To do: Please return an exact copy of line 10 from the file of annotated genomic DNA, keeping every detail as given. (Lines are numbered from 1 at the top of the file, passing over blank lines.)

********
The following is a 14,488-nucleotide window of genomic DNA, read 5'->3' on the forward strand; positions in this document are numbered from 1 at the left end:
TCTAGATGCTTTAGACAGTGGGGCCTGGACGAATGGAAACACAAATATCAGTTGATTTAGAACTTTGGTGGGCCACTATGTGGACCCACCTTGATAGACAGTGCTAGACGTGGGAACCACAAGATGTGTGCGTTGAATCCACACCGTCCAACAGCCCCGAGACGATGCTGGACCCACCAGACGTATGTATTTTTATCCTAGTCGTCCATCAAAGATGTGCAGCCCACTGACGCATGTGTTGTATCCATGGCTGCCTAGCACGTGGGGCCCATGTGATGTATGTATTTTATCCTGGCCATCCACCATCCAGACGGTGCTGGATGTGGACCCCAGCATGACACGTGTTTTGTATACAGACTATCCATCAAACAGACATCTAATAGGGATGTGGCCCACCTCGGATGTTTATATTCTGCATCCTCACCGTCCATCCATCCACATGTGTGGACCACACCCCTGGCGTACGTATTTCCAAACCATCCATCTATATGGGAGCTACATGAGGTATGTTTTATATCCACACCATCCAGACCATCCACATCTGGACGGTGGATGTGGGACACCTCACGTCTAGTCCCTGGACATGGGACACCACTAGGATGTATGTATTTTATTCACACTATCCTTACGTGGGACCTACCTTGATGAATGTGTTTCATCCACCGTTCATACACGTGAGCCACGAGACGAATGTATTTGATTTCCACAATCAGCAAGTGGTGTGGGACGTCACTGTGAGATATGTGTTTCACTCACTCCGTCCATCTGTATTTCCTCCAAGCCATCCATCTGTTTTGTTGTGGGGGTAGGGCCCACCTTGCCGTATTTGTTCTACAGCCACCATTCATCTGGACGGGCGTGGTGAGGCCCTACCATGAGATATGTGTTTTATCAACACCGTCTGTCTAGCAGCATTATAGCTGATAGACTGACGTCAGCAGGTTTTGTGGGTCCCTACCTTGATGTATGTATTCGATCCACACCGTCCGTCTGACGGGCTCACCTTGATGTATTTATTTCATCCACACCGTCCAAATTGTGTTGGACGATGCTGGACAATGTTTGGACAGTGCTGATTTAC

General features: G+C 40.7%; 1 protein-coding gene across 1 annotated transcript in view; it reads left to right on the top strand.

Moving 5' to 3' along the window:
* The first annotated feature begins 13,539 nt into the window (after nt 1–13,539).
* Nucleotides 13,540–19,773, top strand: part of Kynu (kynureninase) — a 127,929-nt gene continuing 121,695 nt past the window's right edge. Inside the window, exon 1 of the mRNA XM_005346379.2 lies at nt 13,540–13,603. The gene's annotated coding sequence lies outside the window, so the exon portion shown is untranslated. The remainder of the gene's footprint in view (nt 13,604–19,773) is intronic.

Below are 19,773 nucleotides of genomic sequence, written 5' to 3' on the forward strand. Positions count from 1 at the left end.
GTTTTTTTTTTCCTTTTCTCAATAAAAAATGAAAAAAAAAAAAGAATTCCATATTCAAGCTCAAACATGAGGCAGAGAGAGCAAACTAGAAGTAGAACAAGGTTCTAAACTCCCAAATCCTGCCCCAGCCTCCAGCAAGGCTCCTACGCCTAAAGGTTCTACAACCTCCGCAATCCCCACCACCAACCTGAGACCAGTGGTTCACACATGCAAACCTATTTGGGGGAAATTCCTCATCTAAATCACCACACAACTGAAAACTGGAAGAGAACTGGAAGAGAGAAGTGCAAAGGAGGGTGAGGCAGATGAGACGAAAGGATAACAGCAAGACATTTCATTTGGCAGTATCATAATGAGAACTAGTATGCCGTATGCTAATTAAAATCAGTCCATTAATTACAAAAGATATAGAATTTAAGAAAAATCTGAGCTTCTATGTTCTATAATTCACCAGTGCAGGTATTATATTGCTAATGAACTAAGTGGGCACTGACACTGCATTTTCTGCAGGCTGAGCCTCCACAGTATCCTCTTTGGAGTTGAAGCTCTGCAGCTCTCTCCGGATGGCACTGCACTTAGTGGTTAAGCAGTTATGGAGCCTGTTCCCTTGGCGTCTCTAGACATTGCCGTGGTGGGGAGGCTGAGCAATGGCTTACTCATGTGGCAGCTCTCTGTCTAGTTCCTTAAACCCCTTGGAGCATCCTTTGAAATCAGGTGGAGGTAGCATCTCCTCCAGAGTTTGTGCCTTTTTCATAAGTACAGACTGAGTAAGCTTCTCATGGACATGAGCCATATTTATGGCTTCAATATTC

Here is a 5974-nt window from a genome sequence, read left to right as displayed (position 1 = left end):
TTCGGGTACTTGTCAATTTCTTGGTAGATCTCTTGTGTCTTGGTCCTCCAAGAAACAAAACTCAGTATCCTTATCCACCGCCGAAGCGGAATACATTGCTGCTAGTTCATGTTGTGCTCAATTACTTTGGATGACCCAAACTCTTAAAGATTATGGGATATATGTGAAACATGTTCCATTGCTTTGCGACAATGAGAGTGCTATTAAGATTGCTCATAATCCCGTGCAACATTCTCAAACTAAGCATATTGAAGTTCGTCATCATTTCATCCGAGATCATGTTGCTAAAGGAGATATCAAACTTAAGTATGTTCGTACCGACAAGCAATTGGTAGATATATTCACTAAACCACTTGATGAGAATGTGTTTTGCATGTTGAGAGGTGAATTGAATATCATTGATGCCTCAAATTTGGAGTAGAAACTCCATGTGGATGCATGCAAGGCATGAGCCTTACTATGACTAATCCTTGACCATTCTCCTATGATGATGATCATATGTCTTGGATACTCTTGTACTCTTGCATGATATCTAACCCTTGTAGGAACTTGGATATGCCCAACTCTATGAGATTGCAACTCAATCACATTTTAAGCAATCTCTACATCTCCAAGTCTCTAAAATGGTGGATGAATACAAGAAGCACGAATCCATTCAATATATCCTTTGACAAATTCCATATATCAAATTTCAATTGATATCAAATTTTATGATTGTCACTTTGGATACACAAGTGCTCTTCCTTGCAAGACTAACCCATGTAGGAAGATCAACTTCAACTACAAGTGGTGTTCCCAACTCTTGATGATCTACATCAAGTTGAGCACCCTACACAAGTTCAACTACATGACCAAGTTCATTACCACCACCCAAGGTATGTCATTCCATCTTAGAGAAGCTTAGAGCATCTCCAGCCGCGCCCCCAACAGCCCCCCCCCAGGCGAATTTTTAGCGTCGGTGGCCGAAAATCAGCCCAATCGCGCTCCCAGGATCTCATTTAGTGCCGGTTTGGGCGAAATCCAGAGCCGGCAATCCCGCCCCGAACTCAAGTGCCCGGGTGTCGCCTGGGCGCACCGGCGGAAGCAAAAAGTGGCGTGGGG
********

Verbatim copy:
TTCGGGTACTTGTCAATTTCTTGGTAGATCTCTTGTGTCTTGGTCCTCCAAGAAACAAAACTCAGTATCCTTATCCACCGCCGAAGCGGAATACATTGCTGCTAGTTCATGTTGTGCTCAATTACTTTGGATGACCCAAACTCTTAAAGATTATGGGATATATGTGAAACATGTTCCATTGCTTTGCGACAATGAGAGTGCTATTAAGATTGCTCATAATCCCGTGCAACATTCTCAAACTAAGCATATTGAAGTTCGTCATCATTTCATCCGAGATCATGTTGCTAAAGGAGATATCAAACTTAAGTATGTTCGTACCGACAAGCAATTGGTAGATATATTCACTAAACCACTTGATGAGAATGTGTTTTGCATGTTGAGAGGTGAATTGAATATCATTGATGCCTCAAATTTGGAGTAGAAACTCCATGTGGATGCATGCAAGGCATGAGCCTTACTATGACTAATCCTTGACCATTCTCCTATGATGATGATCATATGTCTTGGATACTCTTGTACTCTTGCATGATATCTAACCCTTGTAGGAACTTGGATATGCCCAACTCTATGAGATTGCAACTCAATCACATTTTAAGCAATCTCTACATCTCCAAGTCTCTAAAATGGTGGATGAATACAAGAAGCACGAATCCATTCAATATATCCTTTGACAAATTCCATATATCAAATTTCAATTGATATCAAATTTTATGATTGTCACTTTGGATACACAAGTGCTCTTCCTTGCAAGACTAACCCATGTAGGAAGATCAACTTCAACTACAAGTGGTGTTCCCAACTCTTGATGATCTACATCAAGTTGAGCACCCTACACAAGTTCAACTACATGACCAAGTTCATTACCACCACCCAAGGTATGTCATTCCATCTTAGAGAAGCTTAGAGCATCTCCAGCCGCGCCCCCAACAGCCCCCCCCCAGGCGAATTTTTAGCGTCGGTGGCCGAAAATCAGCCCAATCGCGCTCCCAGGATCTCATTTAGTGCCGGTTTGGGCGAAATCCAGAGCCGGCAATCCCGCCCCGAACTCAAGTGCCCGGGTGTCGCCTGGGCGCACCGGCGGAAGCAAAAAGTGGCGTGGGG